The church will be open for private prayer according to the schedule listed below. Our parishes offices will also be open according to that same schedule, excluding Saturday. In the event of an emergency, you can reach me by calling the number listed below.

Confessions will still be heard at the normal time on Saturday, 3:30pm-4:30pm. We will also be emailing bulletins to those who requested it.

Please remember to pray during this time, especially for those who have been most impacted by the pandemic.

In Christ,

Fr. Patrick Sherrard

Parish phone number: 206-524-8800

Sacramental emergency number: 206-384-2632

Parish website:

Church office hours:
Monday: 9am-1pm
Tuesday: 9am-3pm
Wednesday: 9am-1pm
Thursday: 9am-1pm
Friday: 9am-1pm
Saturday: 1pm-5pm
Sunday: Closed

March 11, 2020
A message from Fr. Patrick Sherrard

To the faithful of St. Catherine’s:

This has been a difficult and unprecedented time in our region. Out of charity for our neighbor and in the interest of public health, extreme measures are being taken to combat the spread of the coronavirus.

By order of Archbishop Etienne, all public celebrations of the Mass across the entire Archdiocese have been suspended.

Confession will be offered at its normal time on Saturday at 3:30pm. In light of this new announcement from the Archbishop, the plan to institute confession on Sundays during Lent from 9:30am-10:20am is postponed.

While Masses have been suspended, a link to the daily Mass reading will be on the front page of the parish website on top of the right column.  Sunday homilies will continue to be posted on the website under the homily tab. I strongly encourage everyone to set aside particular time on Sunday to pray, read the Mass readings and take time to reflect on them and offer your own petitions and a prayer of thanksgiving.

Please watch the personal message from Archbishop Etienne. The link is on the front page of our website at  

I know that for many this will come as a shock and sadness. In both good times and in moments of turmoil, prayer that comes from our faith remains our surest support. In that spirit, I will offer to you the prayer to Our Lady of Seattle provided by Archbishop Etienne:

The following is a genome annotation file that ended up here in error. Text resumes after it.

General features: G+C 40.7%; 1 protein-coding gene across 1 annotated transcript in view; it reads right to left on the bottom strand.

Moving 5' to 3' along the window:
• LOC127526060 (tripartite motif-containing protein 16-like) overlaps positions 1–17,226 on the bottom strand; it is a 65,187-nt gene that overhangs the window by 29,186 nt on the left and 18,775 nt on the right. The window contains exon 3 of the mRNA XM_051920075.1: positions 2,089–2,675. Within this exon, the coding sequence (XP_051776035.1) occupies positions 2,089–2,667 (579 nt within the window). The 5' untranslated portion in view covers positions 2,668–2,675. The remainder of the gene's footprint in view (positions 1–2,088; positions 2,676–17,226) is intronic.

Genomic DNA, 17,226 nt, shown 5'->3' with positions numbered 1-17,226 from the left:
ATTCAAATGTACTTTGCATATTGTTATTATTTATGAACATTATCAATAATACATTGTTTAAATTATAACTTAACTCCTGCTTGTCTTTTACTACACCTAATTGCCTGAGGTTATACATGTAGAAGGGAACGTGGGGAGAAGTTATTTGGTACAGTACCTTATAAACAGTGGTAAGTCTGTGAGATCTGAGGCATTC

Holy Mary,

We come before you as spiritual children in great need, seeking your intercession, and asking that your mantle of love surround us to console, protect, and lead us to your son Jesus.

We entrust all of God’s family, especially the church in Western Washington, into your immaculate hands. With your son Jesus’ gentle power you can undo any knot in our church, and in the lives of believers who entrust themselves to your care. Today I ask that –through your intercession, and that of St. James, our guardian angels, and the faithful in our Archdiocese – we may be free from every spiritual and temporal ill, and be safely led to encounter your son’s merciful, sacred heart.

Our Lady of Seattle, Undoer of Knots, pray for us!


Below are listed other opportunities to listen to and/or watch the celebration of Mass:

Spiritual Communion and Daily Mass on the Radio

Spiritual Communion and daily Mass can be heard on all Sacred Heart Radio stations and on the App.

5:00am LIVE and 9:00am Encore

Sacred Heart Radio Schedule for Review and Posting

SHR Radio Stations

Seattle:  AM 1050, FM 100.3

Spokane: AM 970, FM 106.1

Yakima:   FM 88.1

Olympia:  AM 1240, FM 104.7

Tacoma:  AM 1180


     EWTN Global Catholic Television Network: Catholic News, TV ...

And Mass can be viewed on EWTN everyday at 5:00 am, 9:00 am, 4:00 pm, and 9:00 pm.  

Watch EWTN live:


March 6, 2020

We are concerned with the spread of coronavirus and want to make sure we are guided by clear information to be responsible and prudent in decision-making in response to this virus.  Please read below for our current measures.


Per diocesan recommendations, we are following guidelines from the King County Public Health department in canceling or postponing any non-essential meetings or gatherings, particularly those that entail the gathering of over 10 people